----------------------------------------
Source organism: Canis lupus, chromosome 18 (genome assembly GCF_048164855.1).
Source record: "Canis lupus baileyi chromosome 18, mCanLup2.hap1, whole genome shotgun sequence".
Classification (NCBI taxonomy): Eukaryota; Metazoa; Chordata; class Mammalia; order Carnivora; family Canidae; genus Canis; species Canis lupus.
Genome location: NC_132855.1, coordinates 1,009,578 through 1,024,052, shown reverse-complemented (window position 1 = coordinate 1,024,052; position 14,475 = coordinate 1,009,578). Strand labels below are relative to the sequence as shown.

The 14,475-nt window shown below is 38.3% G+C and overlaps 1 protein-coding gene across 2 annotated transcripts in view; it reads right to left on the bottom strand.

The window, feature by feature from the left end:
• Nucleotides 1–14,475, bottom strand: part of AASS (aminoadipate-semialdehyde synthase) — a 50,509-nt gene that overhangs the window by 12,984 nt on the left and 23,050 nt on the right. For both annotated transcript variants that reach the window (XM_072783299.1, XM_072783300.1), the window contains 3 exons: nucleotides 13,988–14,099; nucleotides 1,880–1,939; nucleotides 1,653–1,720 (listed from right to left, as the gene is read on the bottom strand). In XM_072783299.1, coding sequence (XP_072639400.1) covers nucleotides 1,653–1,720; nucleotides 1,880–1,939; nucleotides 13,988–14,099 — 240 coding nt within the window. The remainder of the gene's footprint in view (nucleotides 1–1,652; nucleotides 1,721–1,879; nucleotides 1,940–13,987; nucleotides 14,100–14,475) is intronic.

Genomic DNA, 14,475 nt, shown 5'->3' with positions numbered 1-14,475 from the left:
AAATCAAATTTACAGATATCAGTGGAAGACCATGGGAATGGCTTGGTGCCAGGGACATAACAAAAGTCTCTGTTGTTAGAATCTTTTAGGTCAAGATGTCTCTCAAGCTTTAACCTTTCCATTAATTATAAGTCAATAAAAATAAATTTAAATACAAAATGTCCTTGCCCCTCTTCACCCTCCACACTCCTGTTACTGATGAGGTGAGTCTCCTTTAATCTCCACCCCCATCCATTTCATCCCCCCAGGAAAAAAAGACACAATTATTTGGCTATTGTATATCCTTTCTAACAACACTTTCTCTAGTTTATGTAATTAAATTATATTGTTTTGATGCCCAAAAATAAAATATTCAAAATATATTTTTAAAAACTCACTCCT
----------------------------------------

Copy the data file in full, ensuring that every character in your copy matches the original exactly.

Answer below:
Source organism: Canis lupus, chromosome 18 (genome assembly GCF_048164855.1).
Source record: "Canis lupus baileyi chromosome 18, mCanLup2.hap1, whole genome shotgun sequence".
Classification (NCBI taxonomy): Eukaryota; Metazoa; Chordata; class Mammalia; order Carnivora; family Canidae; genus Canis; species Canis lupus.
Genome location: NC_132855.1, coordinates 1,009,578 through 1,024,052, shown reverse-complemented (window position 1 = coordinate 1,024,052; position 14,475 = coordinate 1,009,578). Strand labels below are relative to the sequence as shown.

The 14,475-nt window shown below is 38.3% G+C and overlaps 1 protein-coding gene across 2 annotated transcripts in view; it reads right to left on the bottom strand.

The window, feature by feature from the left end:
• Nucleotides 1–14,475, bottom strand: part of AASS (aminoadipate-semialdehyde synthase) — a 50,509-nt gene that overhangs the window by 12,984 nt on the left and 23,050 nt on the right. For both annotated transcript variants that reach the window (XM_072783299.1, XM_072783300.1), the window contains 3 exons: nucleotides 13,988–14,099; nucleotides 1,880–1,939; nucleotides 1,653–1,720 (listed from right to left, as the gene is read on the bottom strand). In XM_072783299.1, coding sequence (XP_072639400.1) covers nucleotides 1,653–1,720; nucleotides 1,880–1,939; nucleotides 13,988–14,099 — 240 coding nt within the window. The remainder of the gene's footprint in view (nucleotides 1–1,652; nucleotides 1,721–1,879; nucleotides 1,940–13,987; nucleotides 14,100–14,475) is intronic.

Genomic DNA, 14,475 nt, shown 5'->3' with positions numbered 1-14,475 from the left:
AAATCAAATTTACAGATATCAGTGGAAGACCATGGGAATGGCTTGGTGCCAGGGACATAACAAAAGTCTCTGTTGTTAGAATCTTTTAGGTCAAGATGTCTCTCAAGCTTTAACCTTTCCATTAATTATAAGTCAATAAAAATAAATTTAAATACAAAATGTCCTTGCCCCTCTTCACCCTCCACACTCCTGTTACTGATGAGGTGAGTCTCCTTTAATCTCCACCCCCATCCATTTCATCCCCCCAGGAAAAAAAGACACAATTATTTGGCTATTGTATATCCTTTCTAACAACACTTTCTCTAGTTTATGTAATTAAATTATATTGTTTTGATGCCCAAAAATAAAATATTCAAAATATATTTTTAAAAACTCACTCCT